In Vienna, Poitras was eventually cleared to board her connecting flight to New York, but when she landed at J.F.K., she was met at the gate by two armed law-enforcement agents and taken to a room for questioning. It is a routine that has happened so many times since then — on more than 40 occasions — that she has lost precise count. Initially, she said, the authorities were interested in the paper she carried, copying her receipts and, once, her notebook. After she stopped carrying her notes, they focused on her electronics instead, telling her that if she didn’t answer their questions, they would confiscate her gear and get their answers that way. On one occasion, Poitras says, they did seize her computers and cellphones and kept them for weeks. She was also told that her refusal to answer questions was itself a suspicious act. Because the interrogations took place at international boarding crossings, where the government contends that ordinary constitutional rights do not apply, she was not permitted to have a lawyer present.

“It’s a total violation,” Poitras said. “That’s how it feels. They are interested in information that pertains to the work I am doing that’s clearly private and privileged. It’s an intimidating situation when people with guns meet you when you get off an airplane.”

Though she has written to members of Congress and has submitted Freedom of Information Act requests, Poitras has never received any explanation for why she was put on a watch list. “It’s infuriating that I have to speculate why,” she said. “When did that universe begin, that people are put on a list and are never told and are stopped for six years? I have no idea why they did it. It’s the complete suspension of due process.” She added: “I’ve been told nothing, I’ve been asked nothing, and I’ve done nothing. It’s like Kafka. Nobody ever tells you what the accusation is.”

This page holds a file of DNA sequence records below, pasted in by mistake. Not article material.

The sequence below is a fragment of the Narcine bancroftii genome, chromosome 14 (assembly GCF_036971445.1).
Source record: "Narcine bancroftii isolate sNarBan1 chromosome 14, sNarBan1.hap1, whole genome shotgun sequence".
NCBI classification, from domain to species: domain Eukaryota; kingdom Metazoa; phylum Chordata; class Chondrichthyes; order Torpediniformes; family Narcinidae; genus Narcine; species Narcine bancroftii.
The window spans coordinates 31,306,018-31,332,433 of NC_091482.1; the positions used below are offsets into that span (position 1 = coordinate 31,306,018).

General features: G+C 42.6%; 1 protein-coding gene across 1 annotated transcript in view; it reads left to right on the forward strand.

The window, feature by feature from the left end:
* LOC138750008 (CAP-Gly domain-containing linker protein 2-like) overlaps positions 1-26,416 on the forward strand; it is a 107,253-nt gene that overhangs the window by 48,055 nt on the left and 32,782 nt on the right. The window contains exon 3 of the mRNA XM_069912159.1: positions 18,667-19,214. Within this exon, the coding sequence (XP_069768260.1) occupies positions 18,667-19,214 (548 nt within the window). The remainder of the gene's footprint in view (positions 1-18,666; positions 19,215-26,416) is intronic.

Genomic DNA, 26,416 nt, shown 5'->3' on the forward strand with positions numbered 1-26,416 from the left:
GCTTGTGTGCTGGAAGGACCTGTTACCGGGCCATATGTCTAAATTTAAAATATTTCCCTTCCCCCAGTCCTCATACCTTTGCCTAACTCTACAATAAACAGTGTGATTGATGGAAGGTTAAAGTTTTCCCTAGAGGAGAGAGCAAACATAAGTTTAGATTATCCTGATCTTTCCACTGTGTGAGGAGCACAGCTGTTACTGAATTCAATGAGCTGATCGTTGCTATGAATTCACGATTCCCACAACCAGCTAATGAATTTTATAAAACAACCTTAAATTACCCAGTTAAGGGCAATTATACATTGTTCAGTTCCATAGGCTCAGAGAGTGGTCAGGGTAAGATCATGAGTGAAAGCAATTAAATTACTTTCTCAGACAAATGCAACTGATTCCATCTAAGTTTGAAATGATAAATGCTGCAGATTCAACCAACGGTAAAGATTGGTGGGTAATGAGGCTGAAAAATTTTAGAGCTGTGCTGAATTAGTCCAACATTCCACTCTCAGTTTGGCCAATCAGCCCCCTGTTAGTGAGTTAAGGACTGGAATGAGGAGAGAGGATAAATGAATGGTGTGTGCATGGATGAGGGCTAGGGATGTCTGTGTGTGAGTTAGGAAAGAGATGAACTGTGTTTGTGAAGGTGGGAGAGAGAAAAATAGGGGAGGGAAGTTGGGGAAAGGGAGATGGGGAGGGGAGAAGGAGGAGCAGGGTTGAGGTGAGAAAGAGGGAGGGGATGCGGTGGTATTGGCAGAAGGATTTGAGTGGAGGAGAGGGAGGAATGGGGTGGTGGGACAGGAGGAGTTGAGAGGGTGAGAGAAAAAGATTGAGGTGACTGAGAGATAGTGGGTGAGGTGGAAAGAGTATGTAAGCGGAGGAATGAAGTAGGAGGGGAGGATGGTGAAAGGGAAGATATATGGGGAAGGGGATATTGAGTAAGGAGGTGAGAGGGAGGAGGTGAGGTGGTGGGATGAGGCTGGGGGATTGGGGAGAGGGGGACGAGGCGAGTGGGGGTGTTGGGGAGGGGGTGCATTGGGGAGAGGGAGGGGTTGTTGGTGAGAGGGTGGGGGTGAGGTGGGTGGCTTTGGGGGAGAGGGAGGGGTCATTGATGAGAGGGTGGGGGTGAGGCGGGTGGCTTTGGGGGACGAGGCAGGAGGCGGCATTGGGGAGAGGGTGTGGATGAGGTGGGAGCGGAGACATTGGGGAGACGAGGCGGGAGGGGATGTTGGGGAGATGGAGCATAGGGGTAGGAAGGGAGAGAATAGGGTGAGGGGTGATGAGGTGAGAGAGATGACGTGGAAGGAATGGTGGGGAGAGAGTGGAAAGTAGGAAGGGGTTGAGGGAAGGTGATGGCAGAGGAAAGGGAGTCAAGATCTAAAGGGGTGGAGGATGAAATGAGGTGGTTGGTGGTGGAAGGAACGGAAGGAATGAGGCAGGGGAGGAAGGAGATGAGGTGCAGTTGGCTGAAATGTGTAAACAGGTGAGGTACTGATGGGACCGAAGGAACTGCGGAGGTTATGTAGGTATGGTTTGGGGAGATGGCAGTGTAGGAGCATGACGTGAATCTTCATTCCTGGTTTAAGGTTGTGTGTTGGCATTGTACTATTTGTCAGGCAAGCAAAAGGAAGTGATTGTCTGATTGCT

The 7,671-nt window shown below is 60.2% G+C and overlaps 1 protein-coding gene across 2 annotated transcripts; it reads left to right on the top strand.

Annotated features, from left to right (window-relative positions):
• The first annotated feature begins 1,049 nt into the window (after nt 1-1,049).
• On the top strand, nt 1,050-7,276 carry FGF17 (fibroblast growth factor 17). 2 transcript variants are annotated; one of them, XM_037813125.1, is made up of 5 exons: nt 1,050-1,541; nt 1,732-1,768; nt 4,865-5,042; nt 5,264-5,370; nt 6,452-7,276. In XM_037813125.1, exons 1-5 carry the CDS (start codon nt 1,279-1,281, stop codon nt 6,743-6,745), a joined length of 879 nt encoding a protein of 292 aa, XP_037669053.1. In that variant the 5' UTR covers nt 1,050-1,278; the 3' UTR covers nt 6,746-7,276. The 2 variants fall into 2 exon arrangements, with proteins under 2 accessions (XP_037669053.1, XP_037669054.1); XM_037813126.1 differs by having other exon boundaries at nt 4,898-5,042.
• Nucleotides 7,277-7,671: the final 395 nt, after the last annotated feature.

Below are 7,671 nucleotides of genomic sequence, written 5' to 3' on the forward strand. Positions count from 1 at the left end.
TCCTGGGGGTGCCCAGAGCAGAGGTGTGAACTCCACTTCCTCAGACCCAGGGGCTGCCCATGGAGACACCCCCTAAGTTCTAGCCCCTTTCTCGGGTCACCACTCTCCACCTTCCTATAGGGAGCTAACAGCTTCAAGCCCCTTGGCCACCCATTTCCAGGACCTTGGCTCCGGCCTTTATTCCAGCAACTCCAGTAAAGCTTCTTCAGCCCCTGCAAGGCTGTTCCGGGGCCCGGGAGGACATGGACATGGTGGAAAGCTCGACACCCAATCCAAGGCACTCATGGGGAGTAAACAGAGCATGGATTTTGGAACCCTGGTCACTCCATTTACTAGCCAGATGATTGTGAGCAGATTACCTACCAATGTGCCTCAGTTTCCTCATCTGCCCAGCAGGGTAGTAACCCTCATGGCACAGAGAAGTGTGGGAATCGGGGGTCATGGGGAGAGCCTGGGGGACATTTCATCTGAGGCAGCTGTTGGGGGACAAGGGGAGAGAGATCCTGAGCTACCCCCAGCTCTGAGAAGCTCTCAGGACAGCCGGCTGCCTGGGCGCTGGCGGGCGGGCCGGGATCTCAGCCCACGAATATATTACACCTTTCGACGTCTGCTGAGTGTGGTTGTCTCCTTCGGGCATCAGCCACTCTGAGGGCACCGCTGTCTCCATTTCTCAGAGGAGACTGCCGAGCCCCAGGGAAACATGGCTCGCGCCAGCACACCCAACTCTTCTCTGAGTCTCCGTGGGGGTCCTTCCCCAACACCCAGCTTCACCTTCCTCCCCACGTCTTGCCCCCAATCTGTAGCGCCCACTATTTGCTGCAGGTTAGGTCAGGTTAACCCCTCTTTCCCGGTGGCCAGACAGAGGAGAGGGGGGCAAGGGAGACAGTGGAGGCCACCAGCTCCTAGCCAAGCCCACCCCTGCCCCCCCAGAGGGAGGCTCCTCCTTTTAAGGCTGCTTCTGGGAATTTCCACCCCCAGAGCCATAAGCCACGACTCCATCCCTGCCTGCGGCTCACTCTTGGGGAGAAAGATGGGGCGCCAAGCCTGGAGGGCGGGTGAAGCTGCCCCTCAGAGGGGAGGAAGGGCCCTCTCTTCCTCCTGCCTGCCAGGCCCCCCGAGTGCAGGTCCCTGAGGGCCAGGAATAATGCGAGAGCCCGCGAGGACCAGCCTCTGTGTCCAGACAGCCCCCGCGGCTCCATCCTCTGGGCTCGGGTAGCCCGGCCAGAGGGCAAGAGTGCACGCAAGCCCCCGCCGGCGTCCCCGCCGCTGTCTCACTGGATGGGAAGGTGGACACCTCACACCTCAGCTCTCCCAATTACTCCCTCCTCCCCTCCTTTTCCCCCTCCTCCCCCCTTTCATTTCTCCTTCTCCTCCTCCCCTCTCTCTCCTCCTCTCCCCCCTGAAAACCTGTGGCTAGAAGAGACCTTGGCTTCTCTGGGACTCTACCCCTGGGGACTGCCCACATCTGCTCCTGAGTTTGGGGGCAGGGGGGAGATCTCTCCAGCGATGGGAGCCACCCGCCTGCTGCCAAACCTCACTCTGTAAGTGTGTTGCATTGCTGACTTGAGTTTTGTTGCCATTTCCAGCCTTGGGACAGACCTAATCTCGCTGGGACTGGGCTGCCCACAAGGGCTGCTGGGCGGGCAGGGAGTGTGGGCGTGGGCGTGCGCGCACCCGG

After being detained repeatedly, Poitras began taking steps to protect her data, asking a traveling companion to carry her laptop, leaving her notebooks overseas with friends or in safe deposit boxes. She would wipe her computers and cellphones clean so that there would be nothing for the authorities to see. Or she encrypted her data, so that law enforcement could not read any files they might get hold of. These security preparations could take a day or more before her travels.

It wasn’t just border searches that she had to worry about. Poitras said she felt that if the government was suspicious enough to interrogate her at airports, it was also most likely surveilling her e-mail, phone calls and Web browsing. “I assume that there are National Security Letters on my e-mails,” she told me, referring to one of the secretive surveillance tools used by the Department of Justice. A National Security Letter requires its recipients — in most cases, Internet service providers and phone companies — to provide customer data without notifying the customers or any other parties. Poitras suspected (but could not confirm, because her phone company and I.S.P. would be prohibited from telling her) that the F.B.I. had issued National Security Letters for her electronic communications.